An intrusion prevention system (IPS) or intrusion detection system (IDS) is an advanced system you can consider for your industrial network system. The IPS/IDS will monitor network data for malicious activity. It is commonly used in IT/office networks. But it can also be used for industrial control system networks since there are more and more applications that are running on Windows-based industrial computers.
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Another important factor in secure network design is secure remote access. Similar to using VPN software on your laptop to access a corporate network from home, you can also deploy encrypted VPN connections for remote monitoring or remote maintenance.
Best Practice I: Secure Network Infrastructure
- Segment your ICS into several subsystems and define the data communication needs between subsystems
- Install industrial firewalls between each segment and configure the data communication policy properly (for example, block unnecessary data communication with protected subsystems)
- Install an intrusion prevention system (IPS) or intrusion detection system (IDS) to monitor malicious activity on your industrial network
- Set up VPN connections for any remote monitoring or remote maintenance access
Pillar II: Hardened device security
Another best practice for shoring up industrial network security is device security, often referred to as device hardening. This refers to securing the network switches, routers, and other devices connected to your industrial control system. Some of the methods include user authentication, maintaining the integrity and confidentiality of data, and using authentication to control network access. These are all things you probably experience in daily life with your own personal devices.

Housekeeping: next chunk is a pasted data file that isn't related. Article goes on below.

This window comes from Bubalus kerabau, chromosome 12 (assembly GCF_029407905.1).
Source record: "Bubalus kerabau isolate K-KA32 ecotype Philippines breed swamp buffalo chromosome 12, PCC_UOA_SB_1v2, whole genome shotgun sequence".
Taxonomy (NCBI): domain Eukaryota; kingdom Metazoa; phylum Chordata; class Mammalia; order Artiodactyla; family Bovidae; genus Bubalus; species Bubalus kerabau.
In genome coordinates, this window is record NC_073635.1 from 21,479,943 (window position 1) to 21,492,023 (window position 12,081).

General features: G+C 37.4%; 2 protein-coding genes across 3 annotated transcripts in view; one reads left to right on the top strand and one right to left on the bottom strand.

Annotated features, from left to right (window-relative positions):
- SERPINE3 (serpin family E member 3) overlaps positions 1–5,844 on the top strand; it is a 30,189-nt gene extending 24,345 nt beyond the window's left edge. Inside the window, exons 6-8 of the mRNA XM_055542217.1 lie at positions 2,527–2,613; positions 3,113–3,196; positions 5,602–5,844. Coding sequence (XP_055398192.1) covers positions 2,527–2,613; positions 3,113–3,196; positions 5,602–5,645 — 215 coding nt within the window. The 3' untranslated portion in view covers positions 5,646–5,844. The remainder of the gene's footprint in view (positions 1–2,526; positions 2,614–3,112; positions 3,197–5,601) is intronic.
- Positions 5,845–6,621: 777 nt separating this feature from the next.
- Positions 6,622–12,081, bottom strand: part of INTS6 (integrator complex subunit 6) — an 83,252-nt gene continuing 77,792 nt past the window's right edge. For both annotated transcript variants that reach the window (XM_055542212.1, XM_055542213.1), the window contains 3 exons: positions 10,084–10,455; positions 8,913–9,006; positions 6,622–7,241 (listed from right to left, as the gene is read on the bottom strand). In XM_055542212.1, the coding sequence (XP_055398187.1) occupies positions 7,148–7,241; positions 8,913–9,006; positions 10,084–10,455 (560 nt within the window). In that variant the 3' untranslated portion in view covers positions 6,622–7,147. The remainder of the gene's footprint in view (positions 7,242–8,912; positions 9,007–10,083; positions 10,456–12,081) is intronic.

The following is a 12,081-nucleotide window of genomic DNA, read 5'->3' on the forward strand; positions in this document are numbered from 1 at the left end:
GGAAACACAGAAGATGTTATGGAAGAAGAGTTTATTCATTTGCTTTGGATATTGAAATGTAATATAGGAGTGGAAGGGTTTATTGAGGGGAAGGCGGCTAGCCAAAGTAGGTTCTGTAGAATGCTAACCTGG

For example, online access to a bank or credit card account requires a strong password. And if you are unable to sign in after a certain number of failed attempts, you will probably be locked out and need to contact support to prove your identity. This is the basic concept behind user authentication.
Another example is a web browser message that notifies you when your connection is not secure. That is because the site you are trying to access requires or recommends an encrypted web session using HTTPS. This is the basic idea behind data integrity and confidentiality.
To complete the analogy, have you ever tried to log in from a new device and had to validate the device through a registered email address or text message to a registered cell phone? This is concept of authentication and access control.
While these concepts are familiar to most people, it is quite common to see industrial devices in critical systems deployed with little to no configuration for security. In many cases they still have the default user name and passwords as shipped from the manufacturers.